The forward-looking analysis was aimed at quantifying the price impact associated with the loss of production, as well as differences in restocking strategies. It is mainly focused on the commercial laying industry due to the substantial effect the disease had on this part of the sector. Using a quarterly partial equilibrium model of the South African layer industry, it evaluated 2 different scenarios. The first is a scenario where restocking rates are driven by (current) high priced incentives associated with eggs. In the second, a vaccination strategy that allows incremental restocking within the confines of the production cycle is considered. The first scenario resulted in an egg-price shock of 22% relative to a baseline simulation, peaking in the first quarter of 2018. The second scenario showed a similar increase of 22% relative to the baseline, but peaking in the fourth quarter of 2017. Simulation results however suggest that a vaccination strategy will support growth in production to mitigate the initial impact with around 12%. Ultimately, this strategy, combined with current price incentives, also supports longer term production growth, with prices reaching an equilibrium below price levels considered as a baseline in the simulation. From a consumer perspective, the price impact of the outbreaks on egg prices is expected to amount to an increase of around R4 per dozen which has already been evident in the last quarter of 2017 and the first quarter of 2018.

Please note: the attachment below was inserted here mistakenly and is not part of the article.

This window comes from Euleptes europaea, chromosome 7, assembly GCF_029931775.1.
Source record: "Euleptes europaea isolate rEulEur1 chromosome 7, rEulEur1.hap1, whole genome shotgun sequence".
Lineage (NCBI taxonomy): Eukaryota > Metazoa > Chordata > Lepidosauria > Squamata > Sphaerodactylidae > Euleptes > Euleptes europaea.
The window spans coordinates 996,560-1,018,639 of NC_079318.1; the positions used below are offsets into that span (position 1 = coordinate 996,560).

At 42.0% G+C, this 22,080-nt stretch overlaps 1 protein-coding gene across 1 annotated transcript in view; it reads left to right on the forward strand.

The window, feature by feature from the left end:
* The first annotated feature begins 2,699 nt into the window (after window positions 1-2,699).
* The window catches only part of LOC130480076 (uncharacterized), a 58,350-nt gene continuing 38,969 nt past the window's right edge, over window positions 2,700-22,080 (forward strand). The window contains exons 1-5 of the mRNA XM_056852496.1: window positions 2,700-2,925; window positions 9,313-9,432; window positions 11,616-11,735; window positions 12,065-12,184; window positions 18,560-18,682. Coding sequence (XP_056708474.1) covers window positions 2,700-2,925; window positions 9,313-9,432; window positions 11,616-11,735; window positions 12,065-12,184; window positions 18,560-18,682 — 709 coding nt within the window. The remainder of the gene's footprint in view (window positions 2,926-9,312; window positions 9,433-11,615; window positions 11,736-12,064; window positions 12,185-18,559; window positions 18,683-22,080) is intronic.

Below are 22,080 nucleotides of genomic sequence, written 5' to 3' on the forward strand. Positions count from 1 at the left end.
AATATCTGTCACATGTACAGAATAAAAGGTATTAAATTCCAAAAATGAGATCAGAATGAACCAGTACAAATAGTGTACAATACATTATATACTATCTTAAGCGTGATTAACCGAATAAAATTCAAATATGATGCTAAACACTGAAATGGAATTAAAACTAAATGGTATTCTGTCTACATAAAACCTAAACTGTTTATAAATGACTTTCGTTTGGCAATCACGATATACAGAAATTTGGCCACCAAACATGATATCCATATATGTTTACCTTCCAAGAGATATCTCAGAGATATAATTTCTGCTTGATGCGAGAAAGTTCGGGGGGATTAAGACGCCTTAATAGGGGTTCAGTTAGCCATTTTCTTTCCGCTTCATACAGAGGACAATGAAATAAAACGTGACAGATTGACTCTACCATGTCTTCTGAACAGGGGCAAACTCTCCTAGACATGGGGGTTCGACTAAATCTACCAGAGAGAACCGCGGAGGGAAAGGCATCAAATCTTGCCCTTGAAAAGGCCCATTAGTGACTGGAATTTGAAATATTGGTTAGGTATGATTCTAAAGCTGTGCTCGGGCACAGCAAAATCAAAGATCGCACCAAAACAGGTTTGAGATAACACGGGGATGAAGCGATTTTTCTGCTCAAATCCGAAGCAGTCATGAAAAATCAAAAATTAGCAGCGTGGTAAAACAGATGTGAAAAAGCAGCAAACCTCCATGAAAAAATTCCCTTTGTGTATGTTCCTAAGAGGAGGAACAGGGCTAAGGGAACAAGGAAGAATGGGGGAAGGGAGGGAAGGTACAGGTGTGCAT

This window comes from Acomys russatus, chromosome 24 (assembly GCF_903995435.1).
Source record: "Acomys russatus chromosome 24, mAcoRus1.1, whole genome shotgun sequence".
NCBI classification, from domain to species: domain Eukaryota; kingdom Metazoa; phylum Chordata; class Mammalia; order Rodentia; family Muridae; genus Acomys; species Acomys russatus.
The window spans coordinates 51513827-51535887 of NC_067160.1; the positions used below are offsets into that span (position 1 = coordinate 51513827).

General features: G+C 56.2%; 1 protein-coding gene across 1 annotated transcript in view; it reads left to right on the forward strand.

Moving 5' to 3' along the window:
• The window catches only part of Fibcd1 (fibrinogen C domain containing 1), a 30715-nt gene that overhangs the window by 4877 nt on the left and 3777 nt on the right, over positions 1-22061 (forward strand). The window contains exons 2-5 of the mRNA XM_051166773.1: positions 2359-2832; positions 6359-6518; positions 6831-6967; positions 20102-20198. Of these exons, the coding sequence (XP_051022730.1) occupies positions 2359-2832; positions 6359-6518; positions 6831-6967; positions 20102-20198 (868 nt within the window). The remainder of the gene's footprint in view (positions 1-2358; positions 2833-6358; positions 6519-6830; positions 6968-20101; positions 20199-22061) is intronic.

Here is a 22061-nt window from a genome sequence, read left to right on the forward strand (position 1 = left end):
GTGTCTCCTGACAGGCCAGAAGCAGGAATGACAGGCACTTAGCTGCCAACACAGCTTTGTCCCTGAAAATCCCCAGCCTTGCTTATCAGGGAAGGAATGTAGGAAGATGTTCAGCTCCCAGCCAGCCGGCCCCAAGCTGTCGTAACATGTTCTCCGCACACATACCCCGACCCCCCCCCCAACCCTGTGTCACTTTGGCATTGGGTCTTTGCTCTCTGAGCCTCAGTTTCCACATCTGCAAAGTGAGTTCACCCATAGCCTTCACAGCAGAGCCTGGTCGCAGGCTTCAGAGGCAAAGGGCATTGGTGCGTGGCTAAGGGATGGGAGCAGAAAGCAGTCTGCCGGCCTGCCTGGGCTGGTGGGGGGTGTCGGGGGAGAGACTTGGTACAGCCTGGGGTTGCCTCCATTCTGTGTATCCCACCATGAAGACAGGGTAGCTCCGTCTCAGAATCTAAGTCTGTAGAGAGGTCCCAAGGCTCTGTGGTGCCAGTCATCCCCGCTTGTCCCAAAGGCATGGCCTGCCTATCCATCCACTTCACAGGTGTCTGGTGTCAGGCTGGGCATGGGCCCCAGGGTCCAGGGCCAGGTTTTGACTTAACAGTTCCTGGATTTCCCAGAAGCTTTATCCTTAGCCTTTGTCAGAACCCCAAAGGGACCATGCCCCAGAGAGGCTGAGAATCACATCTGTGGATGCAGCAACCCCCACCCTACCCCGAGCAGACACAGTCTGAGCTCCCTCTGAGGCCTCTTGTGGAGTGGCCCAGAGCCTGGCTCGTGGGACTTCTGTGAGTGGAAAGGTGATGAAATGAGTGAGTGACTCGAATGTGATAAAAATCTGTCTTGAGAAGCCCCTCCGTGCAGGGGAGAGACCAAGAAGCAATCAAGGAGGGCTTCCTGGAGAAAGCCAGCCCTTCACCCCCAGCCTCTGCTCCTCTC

Although interviewed respondents explicitly indicated their support for a comprehensive vaccination strategy, this course of action would have substantial implications. The first relates to trade. The analysis presented here suggest that vaccinations will have an impact on possible broiler exports. The threat of imports from countries that are already classified as endemic with HPAI seems unlikely since the current export mix from these countries (specifically China) does not match the current South African import mix. The second implication relates to how spent hens are disposed of. Under current circumstances, hens are sold to hawkers to be traded in the informal market. Under a comprehensive vaccination strategy, this option is no longer viable. In order to fully gauge the impact of this would require further in-depth research. The use of a compartmentalised vaccination strategy would mitigate the impact on the live bird market and also protect South Africa from an endemic status.

As with most agricultural sectors, it should be noted that the effect of a disease such as HPAI entailed severe losses in certain areas, while producers that were not affected in fact benefitted from higher prices. Therefore, one should not consider the aggregated national impact, without noting that affected areas suffered severe losses. Compensation of such losses is critical when a culling strategy is followed to contain the disease. Despite the decline in production volumes, the nature of the product implies that trade has a very limited role in the domestic market and therefore, the disease also resulted in substantial price increases, which does entice some producers to take the risk of expanding production, but also results in a much higher cost and reduced consumption levels.